In operation, the embodiment of the invention disclosed in FIGS. 1, 2, 3, 7, and 12 can be carried out in conjunction with a conventional automobile having a lateral tube and torsion bar 18 connecting to a forward plate member 22. The trailing arm assembly of the present invention is connected to the automobile by bolting plate member 20 and the components of the strut assembly thereto. The journaled end of the strut assembly is connected to the existing bracket 32, thereby providing the vehicle with a fully triangulated, trailing arm, wheel suspension assembly made in accordance with the present invention.
In the embodiment of the invention disclosed in FIGS. 8 and 9, the entire trailing arm assembly 116 is attached to the lateral tube by utilizing a journal means such as disclosed in FIG. 4, and with the split clamp 78, 80 being substituted for the bracket assembly disclosed at 32 in FIG. 2, for example. This embodiment of the invention can be used in retrofitting vehicles, or alternatively, it can be incorporated into the vehicle during manufacture thereof.
The embodiment of FIG. 10 preferably is incorporated into the vehicle during manufacture, although in some instances, it may be desirable to retrofit a vehicle with the assembly disclosed in FIG. 10.
As seen in FIG. 1, wheel load 44 is transmitted through gussets 40 and 42, and into compressive and tensile loads in the lower and upper struts 26 and 28 of the strut assembly. The resulting force 94 at bracket 32 is resisted by the chassis of the vehicle.
The resultant force from the wheel load 44 also effects a moment 96 which is opposed by the trailing arm 16. This moment is transmitted to the chassis journal or pivot located at the outboard end of the lateral tube. Downwardly directed wheel loads 46 are counteracted by the trailing arm in a manner opposite to the forces 44.
Wheel load 48 is transmitted by compressive forces in struts 43 and 30 and tensile forces in struts 26 and 28 into the bracket 32. Wheel load 48 is also transmitted by compressive forces in plate members 20 and 22 into the journal at the outboard end of lateral tube 14. Wheel load 49 is transmitted to the lateral tube 14 and the bracket 32 by forces in these same struct and plate members opposite in direction to those aforementioned.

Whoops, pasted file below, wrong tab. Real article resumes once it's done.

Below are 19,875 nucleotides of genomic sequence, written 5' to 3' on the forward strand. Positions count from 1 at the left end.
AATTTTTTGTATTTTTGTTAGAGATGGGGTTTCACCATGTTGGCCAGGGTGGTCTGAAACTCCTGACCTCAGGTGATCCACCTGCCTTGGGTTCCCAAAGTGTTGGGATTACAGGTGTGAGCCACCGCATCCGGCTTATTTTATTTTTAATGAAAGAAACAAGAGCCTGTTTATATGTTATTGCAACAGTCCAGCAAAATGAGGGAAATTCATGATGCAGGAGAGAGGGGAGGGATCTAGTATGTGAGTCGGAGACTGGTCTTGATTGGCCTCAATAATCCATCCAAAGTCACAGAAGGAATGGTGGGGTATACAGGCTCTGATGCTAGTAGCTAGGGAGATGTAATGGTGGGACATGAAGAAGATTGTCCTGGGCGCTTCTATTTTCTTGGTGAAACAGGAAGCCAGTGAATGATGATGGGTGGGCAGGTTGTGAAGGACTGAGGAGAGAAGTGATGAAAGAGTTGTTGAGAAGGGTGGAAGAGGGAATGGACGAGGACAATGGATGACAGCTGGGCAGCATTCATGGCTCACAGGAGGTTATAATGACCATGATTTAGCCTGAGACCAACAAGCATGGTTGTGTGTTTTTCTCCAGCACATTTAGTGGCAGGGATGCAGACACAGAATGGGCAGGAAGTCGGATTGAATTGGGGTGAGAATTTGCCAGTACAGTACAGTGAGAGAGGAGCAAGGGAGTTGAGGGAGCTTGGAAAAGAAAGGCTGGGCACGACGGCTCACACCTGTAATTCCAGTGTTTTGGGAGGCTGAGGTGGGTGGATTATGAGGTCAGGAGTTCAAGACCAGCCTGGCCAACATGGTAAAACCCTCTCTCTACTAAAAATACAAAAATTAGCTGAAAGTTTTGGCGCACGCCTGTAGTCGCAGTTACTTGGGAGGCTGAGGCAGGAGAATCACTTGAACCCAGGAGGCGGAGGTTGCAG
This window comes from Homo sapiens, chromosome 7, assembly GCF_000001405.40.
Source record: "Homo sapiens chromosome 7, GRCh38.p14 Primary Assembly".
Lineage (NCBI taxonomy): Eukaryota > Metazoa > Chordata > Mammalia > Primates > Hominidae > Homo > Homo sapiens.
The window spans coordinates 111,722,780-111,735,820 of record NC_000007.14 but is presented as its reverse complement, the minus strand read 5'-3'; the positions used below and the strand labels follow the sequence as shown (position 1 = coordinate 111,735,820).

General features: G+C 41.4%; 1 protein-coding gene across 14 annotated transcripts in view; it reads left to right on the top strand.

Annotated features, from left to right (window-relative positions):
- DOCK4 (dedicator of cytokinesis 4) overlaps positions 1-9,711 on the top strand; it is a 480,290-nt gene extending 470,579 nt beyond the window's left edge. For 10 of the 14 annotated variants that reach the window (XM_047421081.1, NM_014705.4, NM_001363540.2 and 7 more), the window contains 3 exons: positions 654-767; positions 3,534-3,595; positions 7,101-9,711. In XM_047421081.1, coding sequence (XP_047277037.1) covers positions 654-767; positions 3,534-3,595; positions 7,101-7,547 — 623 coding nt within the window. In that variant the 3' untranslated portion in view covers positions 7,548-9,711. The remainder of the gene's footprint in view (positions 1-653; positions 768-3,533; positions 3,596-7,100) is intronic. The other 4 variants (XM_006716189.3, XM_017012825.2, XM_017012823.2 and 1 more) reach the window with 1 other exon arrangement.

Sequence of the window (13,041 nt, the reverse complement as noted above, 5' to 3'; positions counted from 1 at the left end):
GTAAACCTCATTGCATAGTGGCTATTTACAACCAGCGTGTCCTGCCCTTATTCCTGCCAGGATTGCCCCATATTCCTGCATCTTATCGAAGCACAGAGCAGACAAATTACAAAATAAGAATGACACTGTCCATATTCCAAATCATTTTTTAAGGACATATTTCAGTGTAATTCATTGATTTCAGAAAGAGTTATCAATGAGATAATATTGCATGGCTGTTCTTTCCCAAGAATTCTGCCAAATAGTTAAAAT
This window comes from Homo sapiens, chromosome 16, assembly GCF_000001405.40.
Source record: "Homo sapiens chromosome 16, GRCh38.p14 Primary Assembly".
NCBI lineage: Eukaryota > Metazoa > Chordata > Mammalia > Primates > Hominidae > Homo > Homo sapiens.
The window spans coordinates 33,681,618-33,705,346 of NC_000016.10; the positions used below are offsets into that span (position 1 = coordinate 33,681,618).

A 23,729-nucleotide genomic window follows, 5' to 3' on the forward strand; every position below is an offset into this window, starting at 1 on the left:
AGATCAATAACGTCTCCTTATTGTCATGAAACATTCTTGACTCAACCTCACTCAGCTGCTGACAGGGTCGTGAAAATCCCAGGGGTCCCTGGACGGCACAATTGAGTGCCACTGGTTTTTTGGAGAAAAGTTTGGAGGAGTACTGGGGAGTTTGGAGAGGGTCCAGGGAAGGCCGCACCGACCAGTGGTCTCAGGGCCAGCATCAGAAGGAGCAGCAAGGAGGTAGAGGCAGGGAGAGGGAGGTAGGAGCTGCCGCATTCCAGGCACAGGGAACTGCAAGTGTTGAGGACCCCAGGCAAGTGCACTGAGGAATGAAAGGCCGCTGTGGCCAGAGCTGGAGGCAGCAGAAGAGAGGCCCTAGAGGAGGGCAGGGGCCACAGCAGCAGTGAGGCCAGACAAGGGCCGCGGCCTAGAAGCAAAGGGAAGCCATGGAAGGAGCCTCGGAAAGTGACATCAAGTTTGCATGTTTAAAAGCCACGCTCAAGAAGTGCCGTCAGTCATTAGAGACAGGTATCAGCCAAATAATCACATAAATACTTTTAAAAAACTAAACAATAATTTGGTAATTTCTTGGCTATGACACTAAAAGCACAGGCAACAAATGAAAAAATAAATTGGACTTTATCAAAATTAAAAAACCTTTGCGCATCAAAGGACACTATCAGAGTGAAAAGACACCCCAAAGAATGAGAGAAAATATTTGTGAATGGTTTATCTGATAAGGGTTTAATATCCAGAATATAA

The present suspension system can be used on off-road race cars for many miles over various rough terrain with no evidence of distortion of the trailing arm assembly.
In the first embodiment of the invention, the off-set or spaced relationship of the axial centerlines of the pivot points at the forward ends of the trailing arm and strut assmebly causes the wheel to travel in a curved plane as the wheel extends from the full up to the full down position. During this time the plate member of the trailing arm must flex or bend out of the vertical plane, which causes a change in wheel camber. This change in wheel camber is desirable because it inclines the tire at an angle which helps oppose cornering forces. This change in camber also occurs in the embodiment of FIGS. 10 and 12.
In FIGS. 8, 9, and 11, however, there is no change in camber such as seen in the other embodiments of the invention, because the pivotal attachments at the forward end of the trailing arm and strut assembly cause the assembly to pivot about a common longitudinal center line which lies normal to the direction of travel of the vehicle.
As another embodiment of this invention, it is considered within the comprehension of this invention to employ a resilient suspension member other than the torsion bar illustrated in the figures of the drawings. The resilient suspension member can be a coil spring, for example, placed between the vehicle chassis and either the trailing arm or strut assembly at a location rearward of the pivot points. The forward end of the trailings arm and the strut assembly can then be pivoted to the vehicle chassis rather than to a lateral tube, as shown in the drawings.